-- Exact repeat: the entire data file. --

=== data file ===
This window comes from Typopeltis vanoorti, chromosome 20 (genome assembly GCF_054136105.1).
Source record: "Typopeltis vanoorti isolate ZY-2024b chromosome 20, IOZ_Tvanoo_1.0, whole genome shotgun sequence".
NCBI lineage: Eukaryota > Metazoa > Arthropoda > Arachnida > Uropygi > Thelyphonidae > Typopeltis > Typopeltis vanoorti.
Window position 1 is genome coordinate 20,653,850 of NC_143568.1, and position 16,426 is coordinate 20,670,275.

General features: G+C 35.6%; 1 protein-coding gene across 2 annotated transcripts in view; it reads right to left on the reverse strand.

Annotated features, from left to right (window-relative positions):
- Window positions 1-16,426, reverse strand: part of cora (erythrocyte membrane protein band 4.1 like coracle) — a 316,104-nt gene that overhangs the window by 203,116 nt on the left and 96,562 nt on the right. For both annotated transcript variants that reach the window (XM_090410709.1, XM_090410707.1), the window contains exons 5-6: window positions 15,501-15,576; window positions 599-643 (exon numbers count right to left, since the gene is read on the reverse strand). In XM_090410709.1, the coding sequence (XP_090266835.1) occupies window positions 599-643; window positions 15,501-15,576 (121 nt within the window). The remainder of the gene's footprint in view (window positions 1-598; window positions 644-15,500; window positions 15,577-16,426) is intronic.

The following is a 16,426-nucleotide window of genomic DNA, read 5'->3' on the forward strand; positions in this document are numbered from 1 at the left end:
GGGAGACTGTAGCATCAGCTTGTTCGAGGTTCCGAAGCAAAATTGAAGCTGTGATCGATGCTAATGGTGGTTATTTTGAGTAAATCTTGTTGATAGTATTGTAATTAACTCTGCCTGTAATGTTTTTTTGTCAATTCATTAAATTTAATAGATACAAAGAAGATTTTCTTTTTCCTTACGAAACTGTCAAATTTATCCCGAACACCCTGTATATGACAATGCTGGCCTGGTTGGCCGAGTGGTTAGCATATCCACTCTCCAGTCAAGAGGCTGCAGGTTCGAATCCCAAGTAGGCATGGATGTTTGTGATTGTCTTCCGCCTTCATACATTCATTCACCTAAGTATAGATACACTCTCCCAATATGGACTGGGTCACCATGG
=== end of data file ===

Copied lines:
This window comes from Typopeltis vanoorti, chromosome 20 (genome assembly GCF_054136105.1).
Source record: "Typopeltis vanoorti isolate ZY-2024b chromosome 20, IOZ_Tvanoo_1.0, whole genome shotgun sequence".
NCBI lineage: Eukaryota > Metazoa > Arthropoda > Arachnida > Uropygi > Thelyphonidae > Typopeltis > Typopeltis vanoorti.
Window position 1 is genome coordinate 20,653,850 of NC_143568.1, and position 16,426 is coordinate 20,670,275.

General features: G+C 35.6%; 1 protein-coding gene across 2 annotated transcripts in view; it reads right to left on the reverse strand.

Annotated features, from left to right (window-relative positions):
- Window positions 1-16,426, reverse strand: part of cora (erythrocyte membrane protein band 4.1 like coracle) — a 316,104-nt gene that overhangs the window by 203,116 nt on the left and 96,562 nt on the right. For both annotated transcript variants that reach the window (XM_090410709.1, XM_090410707.1), the window contains exons 5-6: window positions 15,501-15,576; window positions 599-643 (exon numbers count right to left, since the gene is read on the reverse strand). In XM_090410709.1, the coding sequence (XP_090266835.1) occupies window positions 599-643; window positions 15,501-15,576 (121 nt within the window). The remainder of the gene's footprint in view (window positions 1-598; window positions 644-15,500; window positions 15,577-16,426) is intronic.

The following is a 16,426-nucleotide window of genomic DNA, read 5'->3' on the forward strand; positions in this document are numbered from 1 at the left end:
GGGAGACTGTAGCATCAGCTTGTTCGAGGTTCCGAAGCAAAATTGAAGCTGTGATCGATGCTAATGGTGGTTATTTTGAGTAAATCTTGTTGATAGTATTGTAATTAACTCTGCCTGTAATGTTTTTTTGTCAATTCATTAAATTTAATAGATACAAAGAAGATTTTCTTTTTCCTTACGAAACTGTCAAATTTATCCCGAACACCCTGTATATGACAATGCTGGCCTGGTTGGCCGAGTGGTTAGCATATCCACTCTCCAGTCAAGAGGCTGCAGGTTCGAATCCCAAGTAGGCATGGATGTTTGTGATTGTCTTCCGCCTTCATACATTCATTCACCTAAGTATAGATACACTCTCCCAATATGGACTGGGTCACCATGG